Did you know that you can easily install a simple single-node Hadoop cluster on your Windows PC or laptop? Normally, Hadoop runs on Unix computers. However, thanks to modern virtualization technology, you can run a complete sandbox version of Hadoop within a virtual Linux server on your personal computer, for free. This installation is ideal for learning and exploring how to use Hadoop. I will teach you how to install and run the Hortonworks sandbox version of Hadoop on your Windows computer in this tutorial.
Step 1: Install VMware Player
If you don’t already have VMware running on your computer, you’ll need to install VMware Player v5 or higher on your Windows computer. This software is free for personal use. I have found that installing VMware Player v5 on my 64-bit Windows 7 computer to be reliable and causes no problems. VMware Player can also be installed on a Linux computer. If you have a Mac, you’ll need to purchase and install the VMware Fusion software instead.
Download and install “VMware Player for Windows 32-bit and 64-bit“. It took me 4 minutes to download the VMware-player-5.0.1-894247.exe installer file, and 2 minutes to install the software on my Windows 7 computer, with no need to reboot. VMware Player requires 150 MB free disk space. Go to your Windows Start Menu and launch VMware Player (you may skip the upgrade to VMware Workstation).
See the full step-by-step instructions on installing VMware Player if you require additional details.
Step 2: Install Hortonworks Hadoop Sandbox
Download the Hortonworks Hadoop Sandbox for VMware. The VMware Fusion and VMware Workstation versions are compatible with the VMware Player that you had just installed in Step 1. It took 1 hour 47 minutes to download the 2 GB “Hortonworks+Sandbox+1.2+1-21-2012-1+vmware.ova” file from the Hortonworks Amazon S3 directory.
While waiting for the VMware OVA file to download, you can watch the below sandbox overview video from Hortonworks (8 minutes 35 seconds) and read the sandbox installation instructions.
Step 3: Run Hadoop!
Within the VMware Player application that you had installed and started running in Step 1, either go to the Player menu, and select “File/Open..”, or choose “Open a Virtual Machine” from the welcome screen. Locate the directory where you had downloaded the VMware image Hortonworks sandbox file “Hortonworks+Sandbox+1.2+1-21-2012-1+vmware.ova” and select that OVA file to open. You’ll be prompted for the name of the new virtual server instance, and where on your host Windows machine VMware should store the instance image file–okay to accept the defaults. It may take a few minutes for the new virtual machine to be imported. FYI, your Windows computer is the host system, whereas the CentOS 64-bit Linux system, bundled free with the Hortonworks Sandbox, is the virtual guest system from the VMware point of view.
You’re now ready to click “Play virtual machine” to start running your new sandbox instance.
Your guest Linux system will now start up, along with all necessary software for Hadoop to run including a web server. The beauty of using a virtual server is that 1) you don’t need to have another physical computer under your desk along with the associated power and network cables, monitor, and other accessories, to experiment with Hadoop, 2) you can install it on your laptop and run Hadoop there without needing to connect to the network, and 3) your separate virtual server won’t mess up anything you have on your main Windows computer, and can be easily uninstalled when no longer needed.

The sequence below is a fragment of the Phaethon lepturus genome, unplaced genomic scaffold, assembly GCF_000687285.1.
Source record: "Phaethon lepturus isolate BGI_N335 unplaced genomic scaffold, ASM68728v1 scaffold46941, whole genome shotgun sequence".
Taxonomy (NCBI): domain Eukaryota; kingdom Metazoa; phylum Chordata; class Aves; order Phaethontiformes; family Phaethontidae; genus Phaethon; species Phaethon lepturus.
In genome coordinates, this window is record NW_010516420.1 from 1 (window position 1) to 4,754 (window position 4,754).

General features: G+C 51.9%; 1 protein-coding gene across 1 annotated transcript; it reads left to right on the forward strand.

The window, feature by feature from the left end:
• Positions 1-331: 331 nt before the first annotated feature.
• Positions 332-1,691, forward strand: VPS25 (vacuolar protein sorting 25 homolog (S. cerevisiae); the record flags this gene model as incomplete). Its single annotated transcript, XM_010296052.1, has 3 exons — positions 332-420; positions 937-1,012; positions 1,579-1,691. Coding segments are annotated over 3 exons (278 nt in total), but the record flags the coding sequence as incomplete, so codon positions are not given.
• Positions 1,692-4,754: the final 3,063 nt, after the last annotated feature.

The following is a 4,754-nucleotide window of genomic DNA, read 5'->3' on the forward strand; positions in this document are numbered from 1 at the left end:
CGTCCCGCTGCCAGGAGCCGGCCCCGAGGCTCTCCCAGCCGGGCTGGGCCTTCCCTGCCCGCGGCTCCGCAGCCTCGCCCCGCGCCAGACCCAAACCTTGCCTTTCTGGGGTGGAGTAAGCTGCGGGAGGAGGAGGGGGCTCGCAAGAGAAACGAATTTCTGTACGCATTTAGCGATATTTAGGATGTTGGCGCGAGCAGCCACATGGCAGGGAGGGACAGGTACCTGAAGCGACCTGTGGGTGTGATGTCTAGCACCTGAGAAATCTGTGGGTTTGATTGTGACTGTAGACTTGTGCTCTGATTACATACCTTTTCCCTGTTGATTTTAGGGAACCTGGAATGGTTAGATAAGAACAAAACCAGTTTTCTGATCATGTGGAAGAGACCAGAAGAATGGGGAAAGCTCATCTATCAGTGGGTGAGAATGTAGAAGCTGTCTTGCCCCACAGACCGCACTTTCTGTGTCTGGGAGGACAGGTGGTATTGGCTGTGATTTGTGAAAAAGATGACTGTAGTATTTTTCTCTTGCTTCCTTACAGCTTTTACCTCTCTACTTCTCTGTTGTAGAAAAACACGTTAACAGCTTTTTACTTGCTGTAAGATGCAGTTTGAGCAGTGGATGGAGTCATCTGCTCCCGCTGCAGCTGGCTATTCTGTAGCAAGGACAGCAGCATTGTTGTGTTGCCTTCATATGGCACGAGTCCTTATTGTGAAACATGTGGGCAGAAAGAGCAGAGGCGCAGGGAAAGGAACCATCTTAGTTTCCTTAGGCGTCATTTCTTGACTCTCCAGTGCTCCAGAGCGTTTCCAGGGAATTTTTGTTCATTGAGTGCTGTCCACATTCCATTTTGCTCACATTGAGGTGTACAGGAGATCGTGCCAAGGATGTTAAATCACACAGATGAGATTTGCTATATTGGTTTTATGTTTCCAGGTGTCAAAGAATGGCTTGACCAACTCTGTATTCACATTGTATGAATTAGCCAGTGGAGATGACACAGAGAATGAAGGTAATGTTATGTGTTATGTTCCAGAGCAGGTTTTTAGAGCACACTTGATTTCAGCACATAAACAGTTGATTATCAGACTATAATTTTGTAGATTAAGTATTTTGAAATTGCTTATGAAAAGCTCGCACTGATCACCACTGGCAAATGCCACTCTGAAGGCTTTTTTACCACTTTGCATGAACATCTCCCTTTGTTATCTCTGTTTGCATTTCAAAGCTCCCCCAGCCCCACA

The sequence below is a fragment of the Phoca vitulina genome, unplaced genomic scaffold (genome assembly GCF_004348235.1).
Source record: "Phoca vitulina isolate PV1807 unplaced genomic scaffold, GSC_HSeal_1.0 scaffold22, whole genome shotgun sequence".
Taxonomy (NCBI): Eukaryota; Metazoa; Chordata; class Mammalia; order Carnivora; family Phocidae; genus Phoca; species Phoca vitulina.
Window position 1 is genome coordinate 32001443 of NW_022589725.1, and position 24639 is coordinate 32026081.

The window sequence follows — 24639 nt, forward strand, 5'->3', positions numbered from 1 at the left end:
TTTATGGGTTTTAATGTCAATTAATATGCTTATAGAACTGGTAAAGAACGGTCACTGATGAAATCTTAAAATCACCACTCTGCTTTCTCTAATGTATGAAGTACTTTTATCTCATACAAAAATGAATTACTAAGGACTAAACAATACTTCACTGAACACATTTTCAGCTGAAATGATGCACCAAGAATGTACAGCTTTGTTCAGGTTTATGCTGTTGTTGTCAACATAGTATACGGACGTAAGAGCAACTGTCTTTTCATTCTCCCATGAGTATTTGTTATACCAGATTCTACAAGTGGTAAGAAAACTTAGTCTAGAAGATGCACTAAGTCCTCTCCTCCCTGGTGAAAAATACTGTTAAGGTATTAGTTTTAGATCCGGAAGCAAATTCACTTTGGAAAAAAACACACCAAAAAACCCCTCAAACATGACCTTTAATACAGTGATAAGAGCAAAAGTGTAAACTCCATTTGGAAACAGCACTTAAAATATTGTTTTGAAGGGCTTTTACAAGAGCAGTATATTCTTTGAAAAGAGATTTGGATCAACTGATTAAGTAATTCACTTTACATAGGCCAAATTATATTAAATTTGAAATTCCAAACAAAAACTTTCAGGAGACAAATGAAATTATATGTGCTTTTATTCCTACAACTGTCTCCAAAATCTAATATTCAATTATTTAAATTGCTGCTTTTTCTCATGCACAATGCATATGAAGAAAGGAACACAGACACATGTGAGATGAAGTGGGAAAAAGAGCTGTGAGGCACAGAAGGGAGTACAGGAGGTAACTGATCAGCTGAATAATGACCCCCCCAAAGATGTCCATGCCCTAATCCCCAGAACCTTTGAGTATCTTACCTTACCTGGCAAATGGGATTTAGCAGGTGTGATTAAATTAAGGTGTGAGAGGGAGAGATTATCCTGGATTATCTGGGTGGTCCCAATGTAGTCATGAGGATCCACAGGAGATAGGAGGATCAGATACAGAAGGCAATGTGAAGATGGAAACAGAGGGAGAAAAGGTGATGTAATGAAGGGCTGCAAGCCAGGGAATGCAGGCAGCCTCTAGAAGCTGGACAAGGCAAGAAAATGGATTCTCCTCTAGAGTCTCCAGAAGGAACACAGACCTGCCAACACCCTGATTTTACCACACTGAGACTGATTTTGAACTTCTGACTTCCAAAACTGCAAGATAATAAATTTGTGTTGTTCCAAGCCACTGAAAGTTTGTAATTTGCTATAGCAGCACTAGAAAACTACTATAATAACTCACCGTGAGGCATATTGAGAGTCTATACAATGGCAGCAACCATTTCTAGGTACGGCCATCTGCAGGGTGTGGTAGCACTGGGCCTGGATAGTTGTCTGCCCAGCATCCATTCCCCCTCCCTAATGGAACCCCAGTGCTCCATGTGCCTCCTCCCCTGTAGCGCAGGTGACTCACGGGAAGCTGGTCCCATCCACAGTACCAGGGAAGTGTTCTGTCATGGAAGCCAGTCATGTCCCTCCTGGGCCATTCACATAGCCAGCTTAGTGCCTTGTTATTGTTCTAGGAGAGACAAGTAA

Once everything starts up, then you will see instructions on how to access the Hortonworks Sandbox. Look for the URL with the IP address such as http://192.168.40.128 in the below screenshot. Note that your IP address may be different than mine.
In a web browser such as Firefox or Chrome, go to the Sandbox URL IP address. You should see a Hortonworks Sandbox welcome screen with options to view some overview videos, to start the tutorial, or jump straight into the sandbox. Since we’re eager to run Hadoop, let’s go straight to the third choice: click on the green Start button under “Use the Sandbox.”
You will now see the HUE web-based environment for the sandbox. By default you will start in the Beeswax screen. Let’s click on “My Queries” then click on the “Sample: Top salary (copy)” query name.
You will then see the sample Hive query in the Query Editor. If you have used relational databases before, you will notice that the Hive query looks very similar to standard SQL. The other method of querying Hadoop would be via Pig, which is more of a pipeline method of constructing Hadoop queries than Hive, but will require a little steeper learning curve than Hive for those already familiar with SQL. Let’s stick with Hive for this initial run. Click on the Execute button to start running the Hive query.
Now your query will start running for a minute or so. The HUE environment will update the log output to the screen for you to see the progress and any error messages. This is a good time to step away from the computer and do something healthy while your “Big Data” query is running.
After a few minutes, your query results will show up on the screen.
Congratulations! You have now installed Hadoop and successfully run your first Hive query. You are on your way to becoming a wizard in Hadoop!
As the next step, you can continue with following the step-by-step tutorial from the Hortonworks Sandbox welcome screen to get more hands-on practice with Hive and Pig for data processing in Hadoop.